HONOR & SACRIFICE has its own website. Go there for the latest news and screenings. The Seattle Times had a front page article about Roy. You can see it below and read it here.


We’ve gotten great feedback from scholars. You can read what they’ve written here.


In 2012 our feature-length documentary THE REVOLUTIONARY, a biographical film of Sidney Rittenberg, an American who became a member of the Chinese Communist Party and spent 34 years in the PRC premiered at the Seattle International Film Festival to two sold-out audiences. Subsequently, the film has inspired audiences all over the world. Besides festivals and a theatrical run in New York City, notable screenings include: the National Press Club in Washington DC., the European Parliament, the Pan-Asia Film Festival in London, and the Foreign Correspondents Clubs in Beijing, Shanghai, and Hong Kong.


  THE REVOLUTIONARY has its own website. Go there for the latest news and screenings.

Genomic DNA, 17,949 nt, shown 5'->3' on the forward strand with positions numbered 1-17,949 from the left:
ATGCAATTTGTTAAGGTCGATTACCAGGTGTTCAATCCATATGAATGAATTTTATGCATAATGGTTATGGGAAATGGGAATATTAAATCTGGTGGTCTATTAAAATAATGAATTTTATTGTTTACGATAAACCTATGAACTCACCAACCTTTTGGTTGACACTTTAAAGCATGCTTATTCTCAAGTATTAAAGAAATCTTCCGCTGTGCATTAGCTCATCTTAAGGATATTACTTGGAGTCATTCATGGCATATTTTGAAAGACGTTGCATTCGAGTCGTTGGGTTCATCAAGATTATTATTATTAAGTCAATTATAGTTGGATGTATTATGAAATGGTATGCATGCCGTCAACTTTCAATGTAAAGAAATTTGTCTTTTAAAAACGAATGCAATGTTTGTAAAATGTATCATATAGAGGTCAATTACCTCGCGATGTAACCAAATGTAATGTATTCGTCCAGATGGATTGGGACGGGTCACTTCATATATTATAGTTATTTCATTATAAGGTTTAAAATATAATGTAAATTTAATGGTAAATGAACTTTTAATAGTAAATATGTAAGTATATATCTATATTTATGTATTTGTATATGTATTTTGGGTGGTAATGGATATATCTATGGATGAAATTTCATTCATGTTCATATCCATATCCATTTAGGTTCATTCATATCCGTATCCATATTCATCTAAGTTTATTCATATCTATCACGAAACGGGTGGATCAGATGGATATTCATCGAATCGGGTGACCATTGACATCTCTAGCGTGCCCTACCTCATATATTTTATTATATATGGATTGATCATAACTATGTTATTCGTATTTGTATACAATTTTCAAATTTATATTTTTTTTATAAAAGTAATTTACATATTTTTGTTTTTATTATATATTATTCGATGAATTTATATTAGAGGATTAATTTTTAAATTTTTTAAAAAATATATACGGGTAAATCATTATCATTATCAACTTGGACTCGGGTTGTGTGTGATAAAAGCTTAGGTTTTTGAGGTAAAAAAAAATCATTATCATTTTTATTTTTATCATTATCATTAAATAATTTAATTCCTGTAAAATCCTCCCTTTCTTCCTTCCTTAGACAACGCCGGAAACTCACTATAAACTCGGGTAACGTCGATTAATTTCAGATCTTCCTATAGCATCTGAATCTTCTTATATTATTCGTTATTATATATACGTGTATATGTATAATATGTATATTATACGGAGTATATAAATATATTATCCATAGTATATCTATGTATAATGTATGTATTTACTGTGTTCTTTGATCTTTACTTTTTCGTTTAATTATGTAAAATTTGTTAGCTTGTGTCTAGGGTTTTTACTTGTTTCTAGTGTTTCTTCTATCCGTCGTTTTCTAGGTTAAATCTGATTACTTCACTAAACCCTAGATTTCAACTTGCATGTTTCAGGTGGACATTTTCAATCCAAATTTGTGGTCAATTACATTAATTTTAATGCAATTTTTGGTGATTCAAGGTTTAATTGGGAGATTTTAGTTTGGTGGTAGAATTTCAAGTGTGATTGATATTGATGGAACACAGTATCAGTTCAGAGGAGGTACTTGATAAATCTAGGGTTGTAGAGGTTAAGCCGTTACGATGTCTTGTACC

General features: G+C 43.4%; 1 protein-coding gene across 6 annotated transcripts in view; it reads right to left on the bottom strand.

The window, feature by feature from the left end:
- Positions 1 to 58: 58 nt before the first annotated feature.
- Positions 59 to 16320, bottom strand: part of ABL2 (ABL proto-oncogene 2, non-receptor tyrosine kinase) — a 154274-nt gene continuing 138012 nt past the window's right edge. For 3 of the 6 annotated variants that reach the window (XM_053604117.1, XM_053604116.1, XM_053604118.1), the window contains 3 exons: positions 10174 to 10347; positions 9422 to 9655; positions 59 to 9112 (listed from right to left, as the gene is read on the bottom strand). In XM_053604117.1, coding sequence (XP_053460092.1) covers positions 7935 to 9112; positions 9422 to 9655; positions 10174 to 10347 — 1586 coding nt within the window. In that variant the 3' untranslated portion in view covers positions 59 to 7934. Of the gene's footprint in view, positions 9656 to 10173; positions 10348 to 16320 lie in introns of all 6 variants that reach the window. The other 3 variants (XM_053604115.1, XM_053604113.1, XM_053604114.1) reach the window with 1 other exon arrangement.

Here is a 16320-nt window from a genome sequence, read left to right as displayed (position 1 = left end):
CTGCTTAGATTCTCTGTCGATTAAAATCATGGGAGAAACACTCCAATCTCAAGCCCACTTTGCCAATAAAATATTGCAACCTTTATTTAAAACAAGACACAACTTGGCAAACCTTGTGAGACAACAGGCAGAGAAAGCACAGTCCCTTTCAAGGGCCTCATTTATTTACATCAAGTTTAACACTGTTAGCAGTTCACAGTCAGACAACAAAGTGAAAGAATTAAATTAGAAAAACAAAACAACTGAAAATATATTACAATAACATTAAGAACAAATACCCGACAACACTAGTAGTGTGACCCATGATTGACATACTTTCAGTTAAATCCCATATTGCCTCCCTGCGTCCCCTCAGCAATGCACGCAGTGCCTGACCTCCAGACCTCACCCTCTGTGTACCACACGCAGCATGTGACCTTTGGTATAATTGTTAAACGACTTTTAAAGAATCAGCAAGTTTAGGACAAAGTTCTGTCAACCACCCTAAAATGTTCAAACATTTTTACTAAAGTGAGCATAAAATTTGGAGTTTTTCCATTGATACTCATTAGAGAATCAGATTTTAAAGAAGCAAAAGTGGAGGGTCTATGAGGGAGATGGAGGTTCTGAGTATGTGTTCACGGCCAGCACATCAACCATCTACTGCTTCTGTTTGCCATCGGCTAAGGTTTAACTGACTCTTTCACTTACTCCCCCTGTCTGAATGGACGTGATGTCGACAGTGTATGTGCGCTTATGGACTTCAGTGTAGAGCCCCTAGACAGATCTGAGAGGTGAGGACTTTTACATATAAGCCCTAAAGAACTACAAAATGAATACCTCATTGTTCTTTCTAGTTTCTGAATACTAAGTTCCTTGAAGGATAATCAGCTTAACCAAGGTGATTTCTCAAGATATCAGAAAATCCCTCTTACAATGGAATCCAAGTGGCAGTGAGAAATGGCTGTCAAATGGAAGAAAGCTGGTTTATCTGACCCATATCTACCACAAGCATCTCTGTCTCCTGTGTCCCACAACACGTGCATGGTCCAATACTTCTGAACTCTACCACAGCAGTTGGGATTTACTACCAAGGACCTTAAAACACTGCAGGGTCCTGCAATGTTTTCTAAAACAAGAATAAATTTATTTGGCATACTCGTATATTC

THE REVOLUTIONARY is the remarkable story of Sidney Rittenberg, as only he could tell it. It is equally the story of China during decades of political and social upheaval and of his deep personal involvement in the Chinese revolution. Through Rittenberg’s eyes and in his words, China’s past comes alive. He delves into this history with clarity and candor, and does not obscure his role in events that a lesser person would prefer to forget or to rationalize. This is a compelling and deeply moving film that deserves the widest possible audience.”

-Jonathan D. Pollack, Senior Fellow, John L. Thornton China Center, Brookings Institution